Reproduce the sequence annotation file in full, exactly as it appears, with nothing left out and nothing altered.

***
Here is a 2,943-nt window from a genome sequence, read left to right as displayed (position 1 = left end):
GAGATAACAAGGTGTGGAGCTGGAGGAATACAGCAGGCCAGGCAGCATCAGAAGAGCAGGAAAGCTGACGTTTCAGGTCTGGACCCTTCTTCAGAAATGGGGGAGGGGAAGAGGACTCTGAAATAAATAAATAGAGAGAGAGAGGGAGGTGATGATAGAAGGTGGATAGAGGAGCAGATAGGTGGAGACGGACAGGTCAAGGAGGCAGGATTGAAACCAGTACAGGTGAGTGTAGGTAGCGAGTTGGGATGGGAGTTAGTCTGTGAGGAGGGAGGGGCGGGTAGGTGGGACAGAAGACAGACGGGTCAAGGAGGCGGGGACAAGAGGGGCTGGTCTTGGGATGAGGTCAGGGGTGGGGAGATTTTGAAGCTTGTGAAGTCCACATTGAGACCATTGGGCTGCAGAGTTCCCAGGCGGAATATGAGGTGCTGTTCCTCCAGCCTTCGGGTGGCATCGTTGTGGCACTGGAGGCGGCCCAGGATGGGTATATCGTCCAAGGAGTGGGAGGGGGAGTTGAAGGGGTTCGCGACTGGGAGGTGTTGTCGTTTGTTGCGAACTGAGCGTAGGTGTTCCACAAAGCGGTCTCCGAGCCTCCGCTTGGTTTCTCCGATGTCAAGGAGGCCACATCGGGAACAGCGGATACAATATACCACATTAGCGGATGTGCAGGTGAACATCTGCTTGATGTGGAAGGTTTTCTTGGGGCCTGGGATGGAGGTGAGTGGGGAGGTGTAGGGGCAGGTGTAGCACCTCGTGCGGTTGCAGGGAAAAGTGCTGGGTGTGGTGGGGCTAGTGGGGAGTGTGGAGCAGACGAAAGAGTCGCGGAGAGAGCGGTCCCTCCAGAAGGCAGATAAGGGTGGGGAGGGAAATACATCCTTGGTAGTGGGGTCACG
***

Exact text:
Here is a 2,943-nt window from a genome sequence, read left to right as displayed (position 1 = left end):
GAGATAACAAGGTGTGGAGCTGGAGGAATACAGCAGGCCAGGCAGCATCAGAAGAGCAGGAAAGCTGACGTTTCAGGTCTGGACCCTTCTTCAGAAATGGGGGAGGGGAAGAGGACTCTGAAATAAATAAATAGAGAGAGAGAGGGAGGTGATGATAGAAGGTGGATAGAGGAGCAGATAGGTGGAGACGGACAGGTCAAGGAGGCAGGATTGAAACCAGTACAGGTGAGTGTAGGTAGCGAGTTGGGATGGGAGTTAGTCTGTGAGGAGGGAGGGGCGGGTAGGTGGGACAGAAGACAGACGGGTCAAGGAGGCGGGGACAAGAGGGGCTGGTCTTGGGATGAGGTCAGGGGTGGGGAGATTTTGAAGCTTGTGAAGTCCACATTGAGACCATTGGGCTGCAGAGTTCCCAGGCGGAATATGAGGTGCTGTTCCTCCAGCCTTCGGGTGGCATCGTTGTGGCACTGGAGGCGGCCCAGGATGGGTATATCGTCCAAGGAGTGGGAGGGGGAGTTGAAGGGGTTCGCGACTGGGAGGTGTTGTCGTTTGTTGCGAACTGAGCGTAGGTGTTCCACAAAGCGGTCTCCGAGCCTCCGCTTGGTTTCTCCGATGTCAAGGAGGCCACATCGGGAACAGCGGATACAATATACCACATTAGCGGATGTGCAGGTGAACATCTGCTTGATGTGGAAGGTTTTCTTGGGGCCTGGGATGGAGGTGAGTGGGGAGGTGTAGGGGCAGGTGTAGCACCTCGTGCGGTTGCAGGGAAAAGTGCTGGGTGTGGTGGGGCTAGTGGGGAGTGTGGAGCAGACGAAAGAGTCGCGGAGAGAGCGGTCCCTCCAGAAGGCAGATAAGGGTGGGGAGGGAAATACATCCTTGGTAGTGGGGTCACG